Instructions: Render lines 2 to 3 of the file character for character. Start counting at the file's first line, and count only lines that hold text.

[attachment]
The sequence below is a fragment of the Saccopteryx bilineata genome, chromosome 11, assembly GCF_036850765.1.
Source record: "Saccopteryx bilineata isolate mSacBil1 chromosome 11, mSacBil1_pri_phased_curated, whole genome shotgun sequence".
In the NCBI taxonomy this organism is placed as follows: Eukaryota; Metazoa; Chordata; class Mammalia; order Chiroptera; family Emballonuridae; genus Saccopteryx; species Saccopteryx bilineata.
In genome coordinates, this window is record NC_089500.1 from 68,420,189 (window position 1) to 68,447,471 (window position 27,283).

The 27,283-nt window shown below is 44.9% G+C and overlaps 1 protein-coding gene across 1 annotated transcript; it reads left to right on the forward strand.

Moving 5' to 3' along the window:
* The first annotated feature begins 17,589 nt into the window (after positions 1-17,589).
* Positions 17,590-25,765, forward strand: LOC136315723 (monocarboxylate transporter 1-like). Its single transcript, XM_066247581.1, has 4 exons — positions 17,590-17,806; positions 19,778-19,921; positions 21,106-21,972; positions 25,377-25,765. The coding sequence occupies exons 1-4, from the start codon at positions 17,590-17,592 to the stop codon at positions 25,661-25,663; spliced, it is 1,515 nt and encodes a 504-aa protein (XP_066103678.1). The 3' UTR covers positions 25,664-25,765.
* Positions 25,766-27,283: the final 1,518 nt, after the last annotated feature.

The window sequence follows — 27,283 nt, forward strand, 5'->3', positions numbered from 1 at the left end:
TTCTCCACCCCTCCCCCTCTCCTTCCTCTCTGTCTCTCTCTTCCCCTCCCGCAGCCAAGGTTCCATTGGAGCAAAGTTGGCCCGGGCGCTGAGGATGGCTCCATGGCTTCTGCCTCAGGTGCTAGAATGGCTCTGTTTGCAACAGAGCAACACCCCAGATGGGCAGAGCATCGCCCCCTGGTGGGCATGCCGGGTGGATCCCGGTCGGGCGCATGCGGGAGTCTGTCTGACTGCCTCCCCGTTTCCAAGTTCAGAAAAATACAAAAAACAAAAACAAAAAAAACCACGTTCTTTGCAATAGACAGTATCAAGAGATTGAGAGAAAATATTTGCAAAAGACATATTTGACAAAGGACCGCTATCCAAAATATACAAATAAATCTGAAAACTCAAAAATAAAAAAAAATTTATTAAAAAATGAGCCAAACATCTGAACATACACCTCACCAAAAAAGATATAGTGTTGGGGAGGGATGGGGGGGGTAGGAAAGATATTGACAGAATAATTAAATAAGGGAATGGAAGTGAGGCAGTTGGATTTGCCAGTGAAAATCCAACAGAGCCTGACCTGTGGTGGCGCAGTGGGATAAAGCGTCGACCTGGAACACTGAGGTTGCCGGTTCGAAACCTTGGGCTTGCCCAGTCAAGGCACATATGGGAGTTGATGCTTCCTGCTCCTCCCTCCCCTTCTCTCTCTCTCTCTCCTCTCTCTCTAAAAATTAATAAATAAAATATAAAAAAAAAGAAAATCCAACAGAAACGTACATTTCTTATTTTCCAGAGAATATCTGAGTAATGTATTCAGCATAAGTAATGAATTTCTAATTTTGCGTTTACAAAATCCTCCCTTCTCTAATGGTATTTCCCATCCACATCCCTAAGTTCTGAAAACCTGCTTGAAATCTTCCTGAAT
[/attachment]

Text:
Source record: "Saccopteryx bilineata isolate mSacBil1 chromosome 11, mSacBil1_pri_phased_curated, whole genome shotgun sequence".
In the NCBI taxonomy this organism is placed as follows: Eukaryota; Metazoa; Chordata; class Mammalia; order Chiroptera; family Emballonuridae; genus Saccopteryx; species Saccopteryx bilineata.